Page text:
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February 23rd, 2008

New Life for Old Books, and Feeding Your Book Habit

Bibliophiles have two interlocking problems:

  1. Given all my interests, how do i get more books without going broke?
  2. What do i do later with the pile of things generated by #1?

If you read a lot, just managing your list of things you’d like to read becomes an information technology challenge all its own. Amazon wishlists work alright for this purpose (and help you remember just how interested you were, if you use the priority feature), and of course Amazon makes it very easy to buy them! (in case you’re feeling generous, our Amazon wishlist is here)

When it comes to a task like software development that i’ll invest personal time in, purchasing a new book is an incredible value: an hour or two saved nearly always justifies the cost of the book. Nevertheless, i try not go overboard, so my regular routine is

  1. check my local library (unless it’s something i need to own or use for a long period of time)
  2. check a bookswap site like PaperBackSwap or BookMooch
  3. only if those fail me, cough up the money and buy it, typically from Amazon

But i don’t yet have quite the information technology i need to make this work as smoothly as i’d like. First of all, it means i have to check multiple places. Links and browser bookmarklets make this somewhat easier: looking at a book on Amazon, i can check my local library with one click with a library lookup bookmarklet (though it’s sometimes misses if there’s a different edition), and check PaperBackSwap with another (i posted here about the PBS bookmarklet i created).

More recently, i’ve been trying LibraryThing as my starting point for searches: once you’ve located the book of interest, they make it easy to get to Amazon, as well as your local library (through WorldCat), and they’ll even tell you if any of their associated bookswap sites have it available (kudos to BookMooch for participating in this: boo on PaperBackSwap for not playing). Furthermore, their Universal Import lets you import your Amazon wishlist directly into LibraryThing (at which point you can go down the list and check other sources). I’ve been thinking lately about writing a little Python application to query my Amazon wishlist but then do the work for me of identifying any items that are currently available from a non-purchase source.

What about problem #2, getting rid of book you don’t want anymore? We’ve had some success lately with a hybrid strategy:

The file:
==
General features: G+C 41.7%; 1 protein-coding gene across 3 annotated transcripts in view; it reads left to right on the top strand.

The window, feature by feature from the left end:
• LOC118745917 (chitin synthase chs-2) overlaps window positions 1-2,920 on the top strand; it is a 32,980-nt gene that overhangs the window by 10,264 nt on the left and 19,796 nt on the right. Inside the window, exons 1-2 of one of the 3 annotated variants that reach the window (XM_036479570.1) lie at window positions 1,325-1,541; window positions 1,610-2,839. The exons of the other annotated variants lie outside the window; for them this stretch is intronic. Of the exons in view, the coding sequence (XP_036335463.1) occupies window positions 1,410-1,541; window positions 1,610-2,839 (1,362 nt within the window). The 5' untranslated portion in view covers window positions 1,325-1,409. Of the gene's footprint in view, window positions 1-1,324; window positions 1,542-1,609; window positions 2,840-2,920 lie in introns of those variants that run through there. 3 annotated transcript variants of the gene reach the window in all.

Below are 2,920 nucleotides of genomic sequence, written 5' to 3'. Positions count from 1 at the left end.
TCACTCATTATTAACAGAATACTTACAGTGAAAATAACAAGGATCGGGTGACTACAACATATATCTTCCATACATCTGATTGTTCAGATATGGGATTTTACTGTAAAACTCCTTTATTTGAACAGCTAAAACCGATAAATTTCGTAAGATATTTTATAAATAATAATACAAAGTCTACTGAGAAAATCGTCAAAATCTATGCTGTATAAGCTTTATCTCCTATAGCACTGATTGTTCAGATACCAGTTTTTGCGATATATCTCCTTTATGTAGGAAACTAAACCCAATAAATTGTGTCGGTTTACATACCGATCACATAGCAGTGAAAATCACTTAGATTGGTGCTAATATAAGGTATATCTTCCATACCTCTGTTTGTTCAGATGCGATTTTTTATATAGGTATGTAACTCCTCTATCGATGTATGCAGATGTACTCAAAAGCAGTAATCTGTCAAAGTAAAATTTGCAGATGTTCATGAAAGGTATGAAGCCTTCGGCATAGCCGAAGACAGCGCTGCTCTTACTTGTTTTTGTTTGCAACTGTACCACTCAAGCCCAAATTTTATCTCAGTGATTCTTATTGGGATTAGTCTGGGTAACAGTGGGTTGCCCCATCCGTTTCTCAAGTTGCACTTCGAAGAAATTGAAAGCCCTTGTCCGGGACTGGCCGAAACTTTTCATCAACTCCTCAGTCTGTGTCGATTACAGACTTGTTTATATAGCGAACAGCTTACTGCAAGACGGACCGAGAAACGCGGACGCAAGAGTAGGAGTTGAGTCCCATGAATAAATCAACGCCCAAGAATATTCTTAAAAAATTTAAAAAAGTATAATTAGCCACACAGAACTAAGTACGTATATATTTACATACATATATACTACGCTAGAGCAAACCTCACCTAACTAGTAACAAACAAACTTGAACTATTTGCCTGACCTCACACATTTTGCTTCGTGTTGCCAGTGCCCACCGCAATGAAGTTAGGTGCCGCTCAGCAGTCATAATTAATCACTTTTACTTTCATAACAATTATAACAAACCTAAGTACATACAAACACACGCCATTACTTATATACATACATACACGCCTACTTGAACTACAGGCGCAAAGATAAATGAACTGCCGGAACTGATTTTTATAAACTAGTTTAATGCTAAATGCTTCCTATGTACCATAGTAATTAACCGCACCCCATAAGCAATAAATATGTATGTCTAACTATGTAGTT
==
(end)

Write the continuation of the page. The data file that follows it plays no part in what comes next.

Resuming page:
• First, estimate whether there’s continued interest in purchasing this book by checking the used market at Amazon. Powell’s makes this even easier: you can type a lengthy list of ISBNs into their page, and they’ll tell you which ones they’ll buy (which is a pretty good estimate of whether there’s still a market for the book). If there’s a market for the book, you have nothing to lose other than a little effort by listing it on Amazon’s site. Once you’ve set up a seller account, you can list them for 60 days for free. They get a cut if you sell it, but any sale means more money in the kitty for future book purchases!
  • If there’s no market for the book, then we list it on a book swap site. When people want them, we have to pay to mail them, but then we get credits so we can request future swaps. It averages out to a couple of bucks a book, which is a steal if you can find ones you want.
  • If nobody wants it on the swap site and it’s not out of date, your local library might be interested in a donation
  • If you absolutely positively have to throw away a book (sniff), at least make sure you recycle it!

(This post was motivated by Phil Gon’s latest post at the Logos blog on building your digital library by reselling your paper books. He describes a great way to finance your purchase of Logos software, and you’ll be much happier with a digital reference library next time you have to move it!)

February 21st, 2008

Software Idioms for Data Exploration in Python

This is mostly a working note for myself of a sequence of steps i frequently go through in looking at a dataset and trying to understand its characteristics. Jon Udell gets credit (in my consciousness, at least) for the notion of a “software idiom” (a series of repeated steps to accomplish some purpose), and also for encouraging the narration of the work we do as a means of tranmitting knowledge to others. I happen to use Python in the examples that follow, though they would work equally well in Perl or any number of other languages. Python works especially well, though, because the interpreter makes the process highly interactive: the meta-process for Python development i tend to use is